Homophobia is Sports


Sports world is still far too homophobic


It’s been a week since itinerant and articulate NBA center and former Celtic Jason Collins became the first active professional athlete in one of the four major North American team sports to reveal he was gay. It was a milestone moment, but also a reminder of how far the artificial world of sports is behind the real world in accepting homosexuality.

Collins is out of the closet, but it’s the insular macho culture of major professional sports that needs to come out of the dark and into the light.

Major male professional sports are one of the last — and most visible — places in society where homosexuality is so taboo that, until Collins, its existence couldn’t even be publicly acknowledged. This wasn’t don’t ask, don’t tell. It was just don’t tell or tell a lie to make your teammates and employers feel comfortable.

Sports often have been at the vanguard of or in lockstep with shifting societal attitudes. This was true of race and gender. Now, it’s evolving American cultural mores that are dragging the sports world inexorably toward progress and not the other way around.

Jackie Robinson became the first African-American baseball player in 1947. That was 17 years before the Civil Rights Act was passed. His grace and ability helped dispel and dispute long-held prejudices about African-American capabilities in relation to whites.

As the women’s rights movement gained prominence in the early 1970s, Title IX was put into law in June of 1972, three months after Congress passed the Equal Rights Amendment, which shamefully never was ratified by the states as a constitutional amendment.

Title IX wasn’t designed as a sports equality law. It was an educational edict that said no one could be excluded from participation in any educational program or activity on the basis of their sex. But, more than 40 years later, female athletes are the face of Title IX.

With Rhode Island legalizing same-sex marriage last week, there are 10 states in which gay couples legally can marry. The US Supreme Court recently has heard cases that deal with same-sex marriage. Yet, Collins, who was with the Celtics until a Feb. 21 trade to the Washington Wizards that brought Boston Jordan Crawford, is the only known active Big Four professional athlete to publicly identify himself as gay.

If Collins were a banker, a lawyer, or a doctor, his sexual orientation would not be a big deal.

Even if he were a she it would not be as notable.

More than a week before Collins’s announcement, Baylor women’s basketball phenom and WNBA No. 1 pick Brittney Griner identified herself as being a lesbian. It drew a few headlines, but nothing compared with the media maelstrom that followed the Collins revelation in Sports Illustrated.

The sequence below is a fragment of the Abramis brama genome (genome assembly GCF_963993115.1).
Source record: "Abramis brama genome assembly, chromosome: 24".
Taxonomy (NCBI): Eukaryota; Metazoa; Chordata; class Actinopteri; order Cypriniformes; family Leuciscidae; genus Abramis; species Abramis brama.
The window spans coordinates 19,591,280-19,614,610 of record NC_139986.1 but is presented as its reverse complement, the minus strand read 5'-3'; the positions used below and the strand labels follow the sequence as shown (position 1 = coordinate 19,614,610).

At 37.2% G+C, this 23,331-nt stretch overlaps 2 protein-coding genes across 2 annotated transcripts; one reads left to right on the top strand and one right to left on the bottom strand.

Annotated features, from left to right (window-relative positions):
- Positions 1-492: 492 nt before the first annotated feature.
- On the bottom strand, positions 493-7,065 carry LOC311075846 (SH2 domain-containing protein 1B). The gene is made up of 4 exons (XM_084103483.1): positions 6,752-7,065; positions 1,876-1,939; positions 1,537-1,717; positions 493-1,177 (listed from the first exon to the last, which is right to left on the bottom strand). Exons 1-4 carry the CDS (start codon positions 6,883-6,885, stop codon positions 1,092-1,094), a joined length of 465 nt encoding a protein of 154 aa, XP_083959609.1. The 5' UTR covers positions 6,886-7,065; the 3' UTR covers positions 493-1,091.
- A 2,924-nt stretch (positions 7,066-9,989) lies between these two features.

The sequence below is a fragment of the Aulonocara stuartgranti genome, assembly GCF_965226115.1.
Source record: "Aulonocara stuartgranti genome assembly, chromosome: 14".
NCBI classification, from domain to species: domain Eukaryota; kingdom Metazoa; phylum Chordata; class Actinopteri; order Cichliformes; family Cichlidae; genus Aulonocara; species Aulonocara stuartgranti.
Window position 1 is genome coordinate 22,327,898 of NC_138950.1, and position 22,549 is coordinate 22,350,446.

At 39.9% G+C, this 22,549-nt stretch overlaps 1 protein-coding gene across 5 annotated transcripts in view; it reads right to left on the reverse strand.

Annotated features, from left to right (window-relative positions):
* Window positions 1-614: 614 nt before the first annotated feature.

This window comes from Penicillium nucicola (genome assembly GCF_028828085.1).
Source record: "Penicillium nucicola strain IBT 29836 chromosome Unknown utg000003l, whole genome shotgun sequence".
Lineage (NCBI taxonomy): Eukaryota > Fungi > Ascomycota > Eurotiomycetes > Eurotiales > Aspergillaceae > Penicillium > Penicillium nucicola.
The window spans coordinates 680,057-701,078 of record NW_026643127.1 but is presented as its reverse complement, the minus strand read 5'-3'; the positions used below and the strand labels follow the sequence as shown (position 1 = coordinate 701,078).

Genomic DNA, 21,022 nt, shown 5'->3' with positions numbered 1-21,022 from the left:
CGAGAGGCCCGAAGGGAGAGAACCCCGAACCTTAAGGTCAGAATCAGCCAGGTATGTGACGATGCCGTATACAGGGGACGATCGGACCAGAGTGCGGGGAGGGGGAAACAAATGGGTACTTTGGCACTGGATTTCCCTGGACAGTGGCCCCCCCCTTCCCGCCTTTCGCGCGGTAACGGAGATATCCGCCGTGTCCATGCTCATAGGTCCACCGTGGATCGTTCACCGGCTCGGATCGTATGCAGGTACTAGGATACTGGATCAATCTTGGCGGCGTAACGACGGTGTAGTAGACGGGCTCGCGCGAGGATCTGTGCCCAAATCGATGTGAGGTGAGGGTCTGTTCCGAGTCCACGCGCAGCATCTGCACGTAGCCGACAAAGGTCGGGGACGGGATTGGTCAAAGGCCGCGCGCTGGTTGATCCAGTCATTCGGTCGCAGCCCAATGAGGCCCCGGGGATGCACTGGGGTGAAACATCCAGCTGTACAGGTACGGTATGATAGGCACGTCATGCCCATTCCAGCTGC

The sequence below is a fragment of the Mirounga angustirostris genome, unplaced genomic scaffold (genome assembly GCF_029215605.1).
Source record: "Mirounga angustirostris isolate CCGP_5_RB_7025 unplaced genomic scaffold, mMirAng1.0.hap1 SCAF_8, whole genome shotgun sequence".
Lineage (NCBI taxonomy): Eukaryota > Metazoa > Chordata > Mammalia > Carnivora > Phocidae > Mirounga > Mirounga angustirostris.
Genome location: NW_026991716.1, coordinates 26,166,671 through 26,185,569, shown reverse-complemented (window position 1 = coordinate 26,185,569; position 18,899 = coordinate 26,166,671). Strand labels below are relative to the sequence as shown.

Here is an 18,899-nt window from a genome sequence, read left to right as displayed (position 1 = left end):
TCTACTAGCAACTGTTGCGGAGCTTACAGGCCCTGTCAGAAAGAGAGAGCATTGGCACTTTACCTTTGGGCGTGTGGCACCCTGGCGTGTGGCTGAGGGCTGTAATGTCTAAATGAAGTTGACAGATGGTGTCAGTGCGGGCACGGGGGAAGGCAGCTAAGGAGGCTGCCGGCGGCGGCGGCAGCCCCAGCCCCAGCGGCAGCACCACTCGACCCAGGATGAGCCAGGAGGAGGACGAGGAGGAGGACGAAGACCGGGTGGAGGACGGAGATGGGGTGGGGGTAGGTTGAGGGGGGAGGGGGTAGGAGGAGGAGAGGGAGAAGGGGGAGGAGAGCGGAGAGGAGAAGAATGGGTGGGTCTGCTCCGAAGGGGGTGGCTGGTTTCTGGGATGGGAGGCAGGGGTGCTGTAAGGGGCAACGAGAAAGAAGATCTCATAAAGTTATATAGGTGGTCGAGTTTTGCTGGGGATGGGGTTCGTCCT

One of the reasons is that male professional sports are viewed as the epitome of masculinity, one of the last bastions of men being men. Homosexuality is viewed by some in that world as in complete opposition to manly behavior, a violation of guy code.

The 7-foot, 255-pound Collins was more than “man enough” to play for the Celtics.

I think any Celtics fan would say that Boston could have used Collins, a smart, dependable, wily veteran big man, in its series with the Knicks. Coach Doc Rivers, who rued having to ship Collins to Washington, was petrified to play either Chris Wilcox or Shavlik Randolph behind Kevin Garnett.


Because of this dearth of big men in the NBA — not his sexual orientation — the 34-year-old Collins should find a job next season.

Being the first anything is never easy. Collins displayed bravery, conviction, and selflessness in being the first to come out. In the Sports Illustrated story he penned about his decision, Collins said he didn’t do it while with the Celtics because he didn’t want to be a distraction.

He didn’t feel he could mix gay pride and Celtic Pride.

That’s not a commentary on Collins’s internal conflict. It’s a reflection of how out of touch sports are on the issue of homosexuality.

It has been encouraging to see the response to Collins’s announcement from athletes such as Kobe Bryant, who was fined $100,000 by the NBA in 2011 for using a homosexual slur in a rant against an NBA official. And straight athletes such as Brendon Ayanbadejo of the Baltimore Ravens, Chris Kluwe of the Minnesota Vikings, and recently retired linebacker Scott Fujita have been outspoken supporters of gay rights.

But the fact is that professional sports remain a largely homophobic realm of society. Players in multiple sports often sling homosexual slurs at opponents as trash talk. Collins no doubt has had teammates, including in Boston, who have spewed such speech in his presence.

It was just a few months ago back at the Super Bowl that San Francisco 49ers cornerback Chris Culliver sparked controversy by saying in patronizing terms that he would not accept a gay teammate.

“We ain’t got no gay people on the team,” Culliver told radio personality Artie Lange in an interview. “They got to get up out of here if they do. Can’t be with that sweet stuff. Nah, can’t be in the locker room, man.”

It’s easy to vilify Culliver, but he expressed an opinion that is probably more prevalent in private in professional sports than the salutations and well-wishes Collins got in public after his announcement.

People have a right to their opinions and their beliefs. The same goes for athletes. But acceptance and approval are not the same.

Sexual orientation is a personal matter, but that doesn’t mean anyone should be forced to keep their sexual orientation to themselves for fear of professional reprisal.

Sadly, that is still the case in the testosterone-fueled, machismo-filled world of professional sports.

Sports aren’t taking the lead this time on social equality. They’re far behind.

It’s time to start playing catch-up.

Christopher L. Gasper can be reached at cgasper@globe.com. Follow him on Twitter @cgasper.